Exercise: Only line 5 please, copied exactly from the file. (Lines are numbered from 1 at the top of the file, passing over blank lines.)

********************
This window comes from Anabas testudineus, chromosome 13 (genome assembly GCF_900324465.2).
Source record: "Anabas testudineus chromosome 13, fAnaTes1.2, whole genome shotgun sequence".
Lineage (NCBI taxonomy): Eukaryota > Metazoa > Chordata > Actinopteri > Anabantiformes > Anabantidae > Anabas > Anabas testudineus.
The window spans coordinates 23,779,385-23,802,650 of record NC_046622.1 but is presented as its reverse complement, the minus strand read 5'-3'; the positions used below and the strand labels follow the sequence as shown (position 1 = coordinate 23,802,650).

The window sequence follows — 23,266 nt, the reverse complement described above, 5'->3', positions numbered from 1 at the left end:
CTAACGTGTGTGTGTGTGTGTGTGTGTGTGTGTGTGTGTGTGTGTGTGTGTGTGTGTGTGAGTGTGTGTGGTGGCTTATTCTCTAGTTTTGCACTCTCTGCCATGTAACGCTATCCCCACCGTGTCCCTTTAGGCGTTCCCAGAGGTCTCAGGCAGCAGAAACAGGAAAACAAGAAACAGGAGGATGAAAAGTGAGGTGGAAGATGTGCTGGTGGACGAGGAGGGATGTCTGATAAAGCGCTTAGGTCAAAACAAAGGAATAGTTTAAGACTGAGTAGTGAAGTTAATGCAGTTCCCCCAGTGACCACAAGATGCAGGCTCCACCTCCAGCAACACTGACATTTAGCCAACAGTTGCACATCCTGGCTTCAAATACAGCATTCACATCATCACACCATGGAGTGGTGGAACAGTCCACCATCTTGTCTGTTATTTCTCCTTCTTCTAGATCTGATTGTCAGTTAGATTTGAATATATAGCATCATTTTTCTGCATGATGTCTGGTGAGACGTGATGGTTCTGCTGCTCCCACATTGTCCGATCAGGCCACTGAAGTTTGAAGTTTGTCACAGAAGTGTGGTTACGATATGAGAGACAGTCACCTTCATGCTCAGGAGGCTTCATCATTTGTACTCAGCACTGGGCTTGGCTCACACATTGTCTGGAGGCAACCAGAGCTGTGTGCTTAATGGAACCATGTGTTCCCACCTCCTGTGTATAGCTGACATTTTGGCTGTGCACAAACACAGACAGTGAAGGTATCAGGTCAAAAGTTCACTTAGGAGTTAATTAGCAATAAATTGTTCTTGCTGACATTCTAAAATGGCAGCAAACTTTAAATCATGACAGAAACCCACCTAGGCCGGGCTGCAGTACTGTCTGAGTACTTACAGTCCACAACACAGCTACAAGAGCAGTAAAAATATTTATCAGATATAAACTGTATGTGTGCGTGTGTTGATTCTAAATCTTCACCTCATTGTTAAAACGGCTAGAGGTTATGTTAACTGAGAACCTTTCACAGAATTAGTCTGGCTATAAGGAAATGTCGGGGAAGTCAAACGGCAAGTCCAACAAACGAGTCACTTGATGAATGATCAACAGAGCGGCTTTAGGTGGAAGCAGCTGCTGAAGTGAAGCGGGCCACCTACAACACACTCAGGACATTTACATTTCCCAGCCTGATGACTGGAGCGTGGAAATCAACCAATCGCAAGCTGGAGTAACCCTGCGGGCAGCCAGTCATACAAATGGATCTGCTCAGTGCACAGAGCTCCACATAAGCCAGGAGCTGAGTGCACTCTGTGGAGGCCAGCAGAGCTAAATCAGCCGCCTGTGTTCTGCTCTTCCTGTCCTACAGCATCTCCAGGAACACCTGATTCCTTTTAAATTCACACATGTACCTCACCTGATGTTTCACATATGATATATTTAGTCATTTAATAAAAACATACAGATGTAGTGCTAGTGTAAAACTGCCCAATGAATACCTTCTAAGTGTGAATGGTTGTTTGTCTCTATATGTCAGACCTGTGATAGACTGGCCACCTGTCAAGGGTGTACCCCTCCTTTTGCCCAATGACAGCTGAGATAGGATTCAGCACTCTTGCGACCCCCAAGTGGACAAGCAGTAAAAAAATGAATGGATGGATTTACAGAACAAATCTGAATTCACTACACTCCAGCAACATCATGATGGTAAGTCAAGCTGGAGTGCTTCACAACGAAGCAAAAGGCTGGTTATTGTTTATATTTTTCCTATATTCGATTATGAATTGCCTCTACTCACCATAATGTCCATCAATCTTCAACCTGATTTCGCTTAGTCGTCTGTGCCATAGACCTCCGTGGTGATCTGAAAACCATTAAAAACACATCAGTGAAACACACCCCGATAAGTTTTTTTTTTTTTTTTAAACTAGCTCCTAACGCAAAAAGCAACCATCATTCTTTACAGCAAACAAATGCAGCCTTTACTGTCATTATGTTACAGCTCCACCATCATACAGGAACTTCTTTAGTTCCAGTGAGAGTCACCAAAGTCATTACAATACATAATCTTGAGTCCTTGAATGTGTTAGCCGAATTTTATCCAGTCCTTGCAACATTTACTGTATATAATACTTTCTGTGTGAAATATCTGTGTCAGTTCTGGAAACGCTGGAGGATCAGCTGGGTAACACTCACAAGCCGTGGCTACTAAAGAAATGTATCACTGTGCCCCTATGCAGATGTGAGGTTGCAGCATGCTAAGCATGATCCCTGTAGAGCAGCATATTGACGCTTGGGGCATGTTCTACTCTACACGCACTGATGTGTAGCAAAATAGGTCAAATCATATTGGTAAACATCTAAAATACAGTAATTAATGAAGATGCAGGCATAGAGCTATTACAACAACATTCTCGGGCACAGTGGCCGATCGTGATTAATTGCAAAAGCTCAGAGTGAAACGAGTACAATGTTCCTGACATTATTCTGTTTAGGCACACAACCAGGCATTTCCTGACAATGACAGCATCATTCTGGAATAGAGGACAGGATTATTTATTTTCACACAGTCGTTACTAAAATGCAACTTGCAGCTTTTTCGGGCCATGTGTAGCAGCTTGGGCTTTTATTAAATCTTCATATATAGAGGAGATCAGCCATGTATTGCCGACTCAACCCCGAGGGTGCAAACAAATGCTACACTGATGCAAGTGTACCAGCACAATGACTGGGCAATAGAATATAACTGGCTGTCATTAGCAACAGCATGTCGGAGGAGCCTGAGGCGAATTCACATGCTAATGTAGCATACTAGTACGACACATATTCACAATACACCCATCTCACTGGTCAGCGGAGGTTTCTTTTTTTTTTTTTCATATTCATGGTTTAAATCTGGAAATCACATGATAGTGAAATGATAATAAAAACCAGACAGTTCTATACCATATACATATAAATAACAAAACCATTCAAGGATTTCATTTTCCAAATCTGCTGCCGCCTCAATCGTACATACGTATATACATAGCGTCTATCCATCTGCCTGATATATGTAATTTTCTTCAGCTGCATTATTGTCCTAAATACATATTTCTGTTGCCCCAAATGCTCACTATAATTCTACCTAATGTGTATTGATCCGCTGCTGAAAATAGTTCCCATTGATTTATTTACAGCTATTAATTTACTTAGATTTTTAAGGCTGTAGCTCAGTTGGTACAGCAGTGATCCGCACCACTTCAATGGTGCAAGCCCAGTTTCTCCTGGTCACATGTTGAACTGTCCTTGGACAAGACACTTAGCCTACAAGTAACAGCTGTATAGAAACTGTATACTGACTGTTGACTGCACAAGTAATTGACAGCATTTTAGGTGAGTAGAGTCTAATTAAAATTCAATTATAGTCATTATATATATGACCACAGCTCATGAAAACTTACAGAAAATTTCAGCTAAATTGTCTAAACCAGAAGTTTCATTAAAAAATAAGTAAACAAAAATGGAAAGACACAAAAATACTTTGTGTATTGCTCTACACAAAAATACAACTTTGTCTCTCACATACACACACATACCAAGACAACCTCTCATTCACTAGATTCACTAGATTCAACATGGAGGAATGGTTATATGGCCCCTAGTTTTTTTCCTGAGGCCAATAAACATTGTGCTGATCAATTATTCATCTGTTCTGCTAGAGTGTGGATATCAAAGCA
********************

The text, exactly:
The window sequence follows — 23,266 nt, the reverse complement described above, 5'->3', positions numbered from 1 at the left end: